Thomas Henderson Kerr, Jr. was born on January 3, 1915 in Baltimore, Maryland. Kerr was raised in a musical family. His father, Thomas Henderson Kerr, Sr., was a famous orchestra leader and composer. From a young age, Kerr played the piano, even teaching himself how to play the organ. At the age of 14, he was playing for churches and in nightclubs. He attended Douglass High School, whose famous alumni also include composer Mark Fax, jazz singer and bandleader Cab Calloway, and soprano Anne Brown, who originated the role of Bess in Gershwin’s Porgy and Bess.
Following high school, Kerr dreamed of attending the Peabody Conservatory in Baltimore, but African American students were not admitted during that period of time. He, instead, attended Howard University for one year before continuing his musical studies at the Eastman School of Music in Rochester. At Eastman, he completed his Bachelor of Music degree in piano and theory, as well as his Master’s degree in theory.
Kerr began composing music while was a member of the music faculty at Knoxville College in Tennessee. In 1943, he returned to Howard University as a Professor of Piano and the Chairman of the Piano Department. He remained at Howard University until his retirement in 1976, after more than 30 years as a member of the faculty.
On August 26, 1988, Kerr was hit by a car in Adelphi, Maryland. In a statement issued by the county’s police department, it was reported the driver had a green light when he stuck Kerr. It was theorized that Kerr may not have been able to see the light change due to his cataracts. He was taken to the Washington Hospital Center where he died at the age of 73.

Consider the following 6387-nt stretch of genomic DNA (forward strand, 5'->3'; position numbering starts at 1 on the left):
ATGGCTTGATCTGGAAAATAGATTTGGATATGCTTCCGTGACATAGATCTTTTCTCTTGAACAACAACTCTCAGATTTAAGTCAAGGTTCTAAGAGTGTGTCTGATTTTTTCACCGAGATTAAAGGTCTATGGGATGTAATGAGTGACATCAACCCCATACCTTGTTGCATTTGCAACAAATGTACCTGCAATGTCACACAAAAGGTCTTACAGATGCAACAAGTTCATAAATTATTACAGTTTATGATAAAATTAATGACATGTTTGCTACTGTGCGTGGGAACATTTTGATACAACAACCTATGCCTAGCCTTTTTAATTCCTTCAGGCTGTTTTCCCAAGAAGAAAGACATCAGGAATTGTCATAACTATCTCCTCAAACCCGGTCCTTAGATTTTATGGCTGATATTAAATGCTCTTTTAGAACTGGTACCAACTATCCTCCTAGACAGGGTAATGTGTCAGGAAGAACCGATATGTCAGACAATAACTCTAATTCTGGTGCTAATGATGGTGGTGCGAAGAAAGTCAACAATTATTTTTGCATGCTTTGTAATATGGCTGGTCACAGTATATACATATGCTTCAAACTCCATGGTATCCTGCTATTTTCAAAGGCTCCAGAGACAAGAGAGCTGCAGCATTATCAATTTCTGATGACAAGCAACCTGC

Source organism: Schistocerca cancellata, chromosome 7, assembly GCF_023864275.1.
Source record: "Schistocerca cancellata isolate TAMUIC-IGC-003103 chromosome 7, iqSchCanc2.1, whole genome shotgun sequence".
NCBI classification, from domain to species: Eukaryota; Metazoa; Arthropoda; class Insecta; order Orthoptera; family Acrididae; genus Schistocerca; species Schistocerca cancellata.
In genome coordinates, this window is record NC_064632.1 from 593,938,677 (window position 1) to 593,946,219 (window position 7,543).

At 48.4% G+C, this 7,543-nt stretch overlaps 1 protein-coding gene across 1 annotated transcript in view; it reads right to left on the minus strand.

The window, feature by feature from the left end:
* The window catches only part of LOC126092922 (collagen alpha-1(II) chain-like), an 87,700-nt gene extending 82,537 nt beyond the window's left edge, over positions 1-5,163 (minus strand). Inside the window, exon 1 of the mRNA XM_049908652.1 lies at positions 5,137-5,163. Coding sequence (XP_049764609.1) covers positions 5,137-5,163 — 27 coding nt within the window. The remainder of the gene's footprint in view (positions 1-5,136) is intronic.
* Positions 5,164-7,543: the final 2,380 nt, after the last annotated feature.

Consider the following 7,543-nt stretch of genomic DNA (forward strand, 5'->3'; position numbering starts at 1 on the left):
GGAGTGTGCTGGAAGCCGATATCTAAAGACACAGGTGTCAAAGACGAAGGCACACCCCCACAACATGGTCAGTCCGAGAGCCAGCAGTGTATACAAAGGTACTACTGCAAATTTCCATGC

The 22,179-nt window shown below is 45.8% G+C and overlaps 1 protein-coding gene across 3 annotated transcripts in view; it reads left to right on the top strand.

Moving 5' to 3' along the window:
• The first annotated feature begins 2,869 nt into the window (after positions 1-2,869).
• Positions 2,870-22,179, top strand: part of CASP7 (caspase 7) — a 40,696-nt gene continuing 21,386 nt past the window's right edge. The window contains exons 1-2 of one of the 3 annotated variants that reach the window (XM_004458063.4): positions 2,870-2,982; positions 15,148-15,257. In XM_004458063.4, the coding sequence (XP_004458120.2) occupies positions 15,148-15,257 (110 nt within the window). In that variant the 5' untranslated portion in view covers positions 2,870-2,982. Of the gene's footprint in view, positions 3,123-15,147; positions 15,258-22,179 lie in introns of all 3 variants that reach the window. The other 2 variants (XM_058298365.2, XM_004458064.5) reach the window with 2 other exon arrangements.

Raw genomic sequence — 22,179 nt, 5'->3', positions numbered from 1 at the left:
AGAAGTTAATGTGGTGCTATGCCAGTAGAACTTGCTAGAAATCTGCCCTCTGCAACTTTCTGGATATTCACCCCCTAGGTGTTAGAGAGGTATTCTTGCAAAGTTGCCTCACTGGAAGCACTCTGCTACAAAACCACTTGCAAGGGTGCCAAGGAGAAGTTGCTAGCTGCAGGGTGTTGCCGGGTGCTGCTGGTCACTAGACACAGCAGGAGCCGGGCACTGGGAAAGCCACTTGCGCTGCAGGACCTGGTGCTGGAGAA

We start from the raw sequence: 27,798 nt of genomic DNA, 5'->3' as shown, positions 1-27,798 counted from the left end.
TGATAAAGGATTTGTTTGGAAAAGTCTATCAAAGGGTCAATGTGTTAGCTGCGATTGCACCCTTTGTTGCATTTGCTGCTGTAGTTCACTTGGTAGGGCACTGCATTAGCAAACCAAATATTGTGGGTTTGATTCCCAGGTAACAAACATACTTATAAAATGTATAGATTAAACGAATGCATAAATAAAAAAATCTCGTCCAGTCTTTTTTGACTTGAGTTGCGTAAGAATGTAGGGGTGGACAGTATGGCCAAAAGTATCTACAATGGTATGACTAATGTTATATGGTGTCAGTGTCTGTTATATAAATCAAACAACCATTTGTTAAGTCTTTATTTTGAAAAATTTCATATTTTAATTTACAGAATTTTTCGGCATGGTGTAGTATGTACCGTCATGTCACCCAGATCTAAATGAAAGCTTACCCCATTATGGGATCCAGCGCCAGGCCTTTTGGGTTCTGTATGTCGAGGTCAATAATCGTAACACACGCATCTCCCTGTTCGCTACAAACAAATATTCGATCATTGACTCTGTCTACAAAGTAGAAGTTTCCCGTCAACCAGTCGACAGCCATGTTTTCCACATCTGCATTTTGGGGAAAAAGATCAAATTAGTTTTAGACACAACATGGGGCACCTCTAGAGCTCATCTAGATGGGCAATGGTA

At the time of his death, Kerr had composed more than one hundred pieces, including works for piano, voice, organ, choir, and chamber ensembles. He had even begun composing an opera that was never completed about the life of Frederick Douglass. He was also the recipient of the Rosenwald Fellowship for Composition in 1942 as well as the first-place prize of the Composers and Authors of America Contest in 1944.
–Jasmine Mould (Christie Finn, ed.)
This biographical essay is made possible because of the Song of America Initiative for African-American Classic Song, a collaboration between the Hampsong Foundation and Dr. Scott Piper’s Winter 2016 course “The Art Songs of African American Composers” at the University of Michigan in Ann Arbor.
“KENNETH B. ROLLINS DIES AT 52.” The Washington Post. The Washington Post, 30 Aug. 1988. Web. 30 Mar. 2016.
Kerr, Hortense R., and Marva Cooper. “Selected Piano Music of Thomas H. Kerr, Jr.” Music Research Institute, Aug. 2002. Web. 30 Mar. 2016.
Perkins Holly, Ellistine. Biographies of Black Composers and Songwriters: A Supplementary Textbook. Iowa: Wm. C. Brown Publishers, 1990.
“Thomas Henderson Kerr, Jr. Papers, 1931-2002.” ArchiveGrid. OCLC Online Computer Library Center, Inc. Web. 30 Mar. 2016.